Zillow, Zillow, Zillow! What Happened?

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Anthony Lamacchia: Zillow, Zillow, Zillow, Zillow. What did you do? People are in disbelief. “Oh my God, what did Zillow do? I thought Zillow was going to push realtors out of the business, push brokerages out of the business.” That’s what they said, right? Yes, I never believed it for a minute. Never believed it for a minute, and I’m not at all surprised at what happened yesterday with Zillow. Here is why. Here is why. I am a deep believer in capitalism. Capitalism doesn’t fail.

No company, I talked about this over the weekend in the Crush It video that I did literally over the weekend from my car. I said, “Companies can lose if they can afford it and if they plan appropriately, they can lose money temporarily. They can lose money for three months, six months, maybe a year if you have investments lined up or a bank on board.” I said if you’re a tech company, maybe you can lose money for a few years but you cannot lose money forever.

Zillow, constantly, every quarter was losing millions and millions of dollars in their home-flipping business, in the business that they had, where they were buying homes and selling them. The numbers weren’t making sense. It wasn’t adding up. Anthony Lamacchia here with Crush It In Real Estate. I decided to come in the office this morning early to catch up on a few things. I want to talk to you all about what has happened here. What has happened here is somewhat of a historic happening in the real estate space.

I was at Inman last week, and as I told you all in my video over the weekend, there was a lot of talk about, “You can’t make money in the brokerage space, in these tech companies, in tech this, tech that.” My friends, look what happens when a tech company tries to play in the people business and in the construction business. Really, that’s what happened. Flipping homes involves construction, it involves contractors. It involves having an understanding of homes beyond just what their value is from some algorithm. Okay. Literally, it involves more.

When tech meets the people business, when tech meets the construction business and tries to dominate it, this is what happens. It’s not surprising to me at all. Now, I feel for some of my realtor friends, some of my team leader friends, broker-owner friends around the country who have decided to get in bed with Zillow, and sell their properties and bow down, and oh my God, Zillow, Zillow, Zillow, and do everything that they ask.

There was a time that we did a lot of business with Zillow, and they provided us a lot of good leads. They still have good home buyer leads, there’s no denying it, but in the summer of 2018, we made the business decision to say, “Bye, Zillow, good luck,” because they were starting to get cocky. They were starting to be too much with their pricing. They were insisting on having us get into their system and all kinds of things.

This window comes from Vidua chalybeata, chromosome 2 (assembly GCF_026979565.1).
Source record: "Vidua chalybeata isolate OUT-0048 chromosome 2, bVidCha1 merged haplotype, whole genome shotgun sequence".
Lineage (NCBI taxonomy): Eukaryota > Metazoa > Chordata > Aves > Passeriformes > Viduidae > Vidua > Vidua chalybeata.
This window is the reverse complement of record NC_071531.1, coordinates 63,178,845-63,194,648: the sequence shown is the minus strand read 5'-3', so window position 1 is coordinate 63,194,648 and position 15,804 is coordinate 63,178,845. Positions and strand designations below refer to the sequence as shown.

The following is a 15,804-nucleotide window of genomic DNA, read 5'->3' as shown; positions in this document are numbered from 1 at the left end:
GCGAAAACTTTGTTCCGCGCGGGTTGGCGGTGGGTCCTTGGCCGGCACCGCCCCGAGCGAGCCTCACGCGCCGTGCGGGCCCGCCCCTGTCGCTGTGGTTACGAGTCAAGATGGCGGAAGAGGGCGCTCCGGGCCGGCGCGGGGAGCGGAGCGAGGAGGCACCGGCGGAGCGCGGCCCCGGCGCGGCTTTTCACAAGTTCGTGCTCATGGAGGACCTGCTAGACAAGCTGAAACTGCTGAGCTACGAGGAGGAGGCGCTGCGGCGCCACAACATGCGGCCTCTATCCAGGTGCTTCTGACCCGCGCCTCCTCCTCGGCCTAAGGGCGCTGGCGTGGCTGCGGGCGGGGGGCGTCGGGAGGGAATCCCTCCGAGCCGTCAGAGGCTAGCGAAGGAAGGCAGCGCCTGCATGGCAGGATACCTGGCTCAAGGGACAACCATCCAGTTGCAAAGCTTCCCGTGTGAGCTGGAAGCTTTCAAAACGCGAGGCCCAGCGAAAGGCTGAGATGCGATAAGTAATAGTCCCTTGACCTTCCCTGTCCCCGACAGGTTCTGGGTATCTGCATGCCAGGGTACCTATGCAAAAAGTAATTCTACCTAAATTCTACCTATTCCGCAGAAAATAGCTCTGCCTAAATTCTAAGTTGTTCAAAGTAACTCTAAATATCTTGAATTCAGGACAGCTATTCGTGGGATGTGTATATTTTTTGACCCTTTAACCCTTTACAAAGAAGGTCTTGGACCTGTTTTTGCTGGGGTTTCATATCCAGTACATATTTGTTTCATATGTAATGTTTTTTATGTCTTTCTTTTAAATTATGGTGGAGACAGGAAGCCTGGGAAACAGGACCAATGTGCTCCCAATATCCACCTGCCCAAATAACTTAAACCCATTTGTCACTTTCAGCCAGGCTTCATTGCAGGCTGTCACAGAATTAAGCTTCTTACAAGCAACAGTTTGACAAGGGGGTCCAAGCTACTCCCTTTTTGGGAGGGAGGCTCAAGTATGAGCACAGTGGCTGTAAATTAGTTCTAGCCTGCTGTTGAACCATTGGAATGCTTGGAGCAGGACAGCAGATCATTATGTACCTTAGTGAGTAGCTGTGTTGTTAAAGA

Let me tell you a story, please. Let me tell you a story. 2010, we were two and a half years into working, selling foreclosures for various banks. In those days, the market was so bad. If you weren’t doing some short sales or some foreclosures, you were not growing. You weren’t. We were doing it, and I distinctly remember in the spring of 2010, telling my ex-business partner, “I’m not loving this as much as I thought.

I feel like we are kissing ass,” I’ll never forget, “to people in Texas who are in control of these properties, but what’s going to happen when we get to the other side of this and there’s no longer foreclosures, what’s going to happen? We’re going to have these friends in Texas. This small group of friends, nice people.” Actually, one of them is still a friend to this day. Some realtor friends I made during those days are still friends to this day. I said, “What’s going to happen?”

Fast forward to May 2010, we got fired. Yes, fired. We made a mistake on one property. We worked very hard for this company, made a mistake on one property, sent a letter to the wrong property. Someone knew a congressman, feathers get ruffled, we got fired. I was distraught. I was so angry. Then about nine days later, I remember waking up one morning saying, “This is probably the best thing that ever happened to my business because we got too dependent on one single source.”

Whether you are a realtor, a team leader, or a broker-owner if you are watching, I am here to tell you, do not make that mistake I made. When I made that mistake years ago, I committed to never ever, ever, ever allowing my business, our company here at Lamacchia Realty, never allowing it to become dependent on one single source ever again, and I never ever did.

Sure, we’re in the relocation space. We have various relocation management companies that refer us business. We receive leads from various sources like [unintelligible 00:05:04], but you know how much of our business that is? About 20%, 22%. The majority of our business is relationship-based. It’s working by referral. It is teaching our agents, training our agents, encouraging our agents, providing incentives for our agents to work by referral.

I actually have a training on it this morning. I’m doing a training from 10:30 to 11:30 on working by referral, building your sphere, building up your database, and growing your business. Lennox Scott from John L. Scott talks about getting as many people attached to you as possible. Now, the people that have been working with Zillow, they’re going to have a hard time, they got dependent on seller leads. They got dependent on seller leads.